Hormone imbalances are a condition that commonly go untreated. A perception exists that hormone imbalances are just part of getting older or ‘just the way it is.’
Not true. The truth is you do not have to live with deficient hormone levels – and you do not need to live with sore and irritable dry eyes!
Restoring a natural internal balance between estrogen, progesterone and testosterone is an important remedy for dry eyes. Though this is something we rarely hear about in a conventional eye doctor’s office.
Hormones & Your body
Our hormones are tiny chemical messengers busily running between various tissues in the body influencing everything from sexual function and metabolism, to reproduction and growth and repair. Hormones influence the health of all our cells, which in turn has the ability to greatly affect our well-being day to day.
The systems that regulate these processes are complex and operate like a finely tuned orchestra.
As we age, our own genetic blueprint, environmental triggers and shortfalls in diet and quality nutrition can become key factors in declining hormone levels, allowing imbalances to occur.
In other words, the orchestra is not quite so in-tune.
If left untreated, eventual illness and a lower quality of life can eventuate . It is for this reason that many people around the world are treated with Hormone Replacement Therapy (HRT).
HRT is the choice of each individual after careful discussion with an MD or specialist. Many Doctors take a wait-and-see approach preferring to see whether a hormone imbalance could right itself with some modest diet and lifestyle changes.
The good news is that unless you have a serious chronic deficiency, hormone levels can be balanced naturally given time.
How is a hormone imbalance related to dry eyes?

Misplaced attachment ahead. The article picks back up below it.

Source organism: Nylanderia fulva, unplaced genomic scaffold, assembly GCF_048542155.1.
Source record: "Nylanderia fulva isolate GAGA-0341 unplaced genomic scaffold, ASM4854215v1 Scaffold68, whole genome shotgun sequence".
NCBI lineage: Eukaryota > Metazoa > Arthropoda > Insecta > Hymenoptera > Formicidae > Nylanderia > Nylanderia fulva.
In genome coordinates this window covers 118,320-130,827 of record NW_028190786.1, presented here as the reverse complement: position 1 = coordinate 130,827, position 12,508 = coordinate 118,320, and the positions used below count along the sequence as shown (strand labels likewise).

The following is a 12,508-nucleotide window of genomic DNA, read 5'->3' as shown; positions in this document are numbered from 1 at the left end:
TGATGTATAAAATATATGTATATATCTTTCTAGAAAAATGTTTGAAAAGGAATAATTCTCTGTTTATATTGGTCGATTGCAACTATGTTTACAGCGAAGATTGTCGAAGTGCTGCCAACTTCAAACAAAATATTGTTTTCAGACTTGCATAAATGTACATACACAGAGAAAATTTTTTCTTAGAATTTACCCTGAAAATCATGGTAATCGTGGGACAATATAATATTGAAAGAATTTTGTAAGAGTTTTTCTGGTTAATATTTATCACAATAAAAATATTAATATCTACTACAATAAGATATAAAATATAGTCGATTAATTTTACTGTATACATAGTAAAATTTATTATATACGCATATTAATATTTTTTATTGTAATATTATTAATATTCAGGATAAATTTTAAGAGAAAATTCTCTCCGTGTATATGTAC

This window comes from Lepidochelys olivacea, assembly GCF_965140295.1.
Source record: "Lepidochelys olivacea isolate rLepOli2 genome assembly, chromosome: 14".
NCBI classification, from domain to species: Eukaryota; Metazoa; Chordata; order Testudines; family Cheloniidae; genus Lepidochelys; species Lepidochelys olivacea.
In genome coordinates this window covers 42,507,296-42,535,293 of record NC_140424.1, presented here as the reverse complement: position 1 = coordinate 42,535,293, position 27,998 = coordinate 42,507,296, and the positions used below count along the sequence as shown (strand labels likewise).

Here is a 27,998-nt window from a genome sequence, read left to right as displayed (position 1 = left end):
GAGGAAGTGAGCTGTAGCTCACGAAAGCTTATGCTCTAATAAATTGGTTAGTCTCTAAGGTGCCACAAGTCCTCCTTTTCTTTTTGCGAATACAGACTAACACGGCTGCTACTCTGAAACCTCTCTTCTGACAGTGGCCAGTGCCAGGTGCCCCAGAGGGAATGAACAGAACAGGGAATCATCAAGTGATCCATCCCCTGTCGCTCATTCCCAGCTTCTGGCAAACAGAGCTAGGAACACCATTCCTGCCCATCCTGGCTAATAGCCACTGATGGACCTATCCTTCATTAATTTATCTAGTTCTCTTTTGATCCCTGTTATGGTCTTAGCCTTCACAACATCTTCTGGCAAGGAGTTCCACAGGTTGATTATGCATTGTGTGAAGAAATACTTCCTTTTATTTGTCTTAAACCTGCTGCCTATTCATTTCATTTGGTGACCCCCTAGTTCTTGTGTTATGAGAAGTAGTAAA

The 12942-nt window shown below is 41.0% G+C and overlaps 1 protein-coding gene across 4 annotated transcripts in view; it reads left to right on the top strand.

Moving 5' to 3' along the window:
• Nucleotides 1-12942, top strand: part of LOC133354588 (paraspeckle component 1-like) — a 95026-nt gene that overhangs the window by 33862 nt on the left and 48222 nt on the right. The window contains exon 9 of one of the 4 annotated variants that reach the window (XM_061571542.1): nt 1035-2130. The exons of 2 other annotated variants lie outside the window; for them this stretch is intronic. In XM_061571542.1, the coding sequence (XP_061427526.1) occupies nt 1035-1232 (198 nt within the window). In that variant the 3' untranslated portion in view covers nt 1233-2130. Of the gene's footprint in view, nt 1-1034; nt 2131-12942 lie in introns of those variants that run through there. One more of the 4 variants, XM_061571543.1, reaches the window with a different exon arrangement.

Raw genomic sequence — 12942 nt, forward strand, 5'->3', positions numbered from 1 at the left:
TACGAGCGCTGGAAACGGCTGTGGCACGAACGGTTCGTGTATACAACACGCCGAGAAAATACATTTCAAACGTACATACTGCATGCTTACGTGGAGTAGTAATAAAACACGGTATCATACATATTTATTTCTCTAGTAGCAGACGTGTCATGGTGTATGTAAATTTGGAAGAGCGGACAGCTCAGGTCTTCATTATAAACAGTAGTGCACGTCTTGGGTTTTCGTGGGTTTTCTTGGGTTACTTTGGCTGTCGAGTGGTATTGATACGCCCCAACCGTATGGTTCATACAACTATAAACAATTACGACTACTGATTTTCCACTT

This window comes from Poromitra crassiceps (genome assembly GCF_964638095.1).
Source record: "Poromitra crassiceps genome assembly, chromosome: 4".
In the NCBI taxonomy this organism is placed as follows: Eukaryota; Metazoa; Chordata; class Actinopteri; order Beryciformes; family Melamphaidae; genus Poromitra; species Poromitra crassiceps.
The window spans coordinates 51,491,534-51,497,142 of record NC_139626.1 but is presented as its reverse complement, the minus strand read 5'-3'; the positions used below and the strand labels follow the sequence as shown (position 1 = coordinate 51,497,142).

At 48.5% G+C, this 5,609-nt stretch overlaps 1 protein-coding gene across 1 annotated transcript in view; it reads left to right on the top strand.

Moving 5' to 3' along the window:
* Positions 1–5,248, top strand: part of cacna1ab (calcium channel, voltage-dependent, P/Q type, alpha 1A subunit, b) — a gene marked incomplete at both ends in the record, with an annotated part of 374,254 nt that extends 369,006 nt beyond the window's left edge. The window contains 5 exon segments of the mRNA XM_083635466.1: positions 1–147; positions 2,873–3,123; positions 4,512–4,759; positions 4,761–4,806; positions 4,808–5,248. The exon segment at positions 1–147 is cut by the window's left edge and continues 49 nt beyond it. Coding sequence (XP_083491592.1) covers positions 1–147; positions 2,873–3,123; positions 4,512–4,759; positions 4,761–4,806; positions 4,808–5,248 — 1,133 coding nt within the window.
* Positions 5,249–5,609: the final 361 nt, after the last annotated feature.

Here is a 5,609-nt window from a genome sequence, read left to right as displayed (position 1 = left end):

As mentioned, hormones are chemicals transported from tissues in one part of the body to tissues in other parts of the body, regulating many critical body functions including eye health.
But what if those messages are not getting though or not at adequate, healthy levels to perform their correct function: in time the tissues and glands start to breakdown. This includes ocular (eye) tissues and glands.
Studies show that there are hormone receptors on the cornea of the eye.
Studies also show that hormones, specifically testosterone, play a vital part in Meibomian and Lacrimal gland function, two key components of proper tear film flow and healthy eyes.
Why has my Doctor not told me a hormone imbalance could be causing my dry eyes?
The short answer is because they have not made the connection.
Medical practices are busy places. Your Doctor is sympathetic but does not have time to research root cause analysis behind many ailments, especially something as common as dry eyes.
Ultimately they are treating the symptoms as best they can. If you think about it in practical terms, this is all a 15 minute consult will allow for: treating symptoms.
A doctor can give you artificial tears and refer you to the Ophthalmologist. Beyond that, only Doctors with specific experience, knowledge or an understanding of how hormone imbalances can cause dry eyes are able to help.
The key hormones to consider in a dry eye solution are estrogen, testosterone and progesterone. These need to be in balance with each other. This is really important. Imbalances between this trio are common – and often go undiagnosed.
Most importantly, testosterone should not be too low. This may sound odd but testosterone is not the evil, body-building substance that public perception and the media may have had it pegged as. It is naturally occurring and important to good health for a number of reasons.
Note: I frequently get emails from people telling me they’ve had a hormone panel done and you guessed it….very low testosterone.
Hormone imbalance is often a large factor in the root-cause of dry eye symptoms. Unfortunately, it also goes unnoticed and uncorrected by the medical profession when it doesn’t need to be this way.
Yet more recent evidence implicating low testosterone as a cause of chronic dry eyes…. the very thing we’ve been talking about here for over two years! Dr Brian Boxer-Wachler explains…
Commonly, estrogens and harmful estrogen metabolites are too high. Consequently, this can rob you of the healthy levels of testosterone needed to keep the meibomian and lacrimal glands healthy.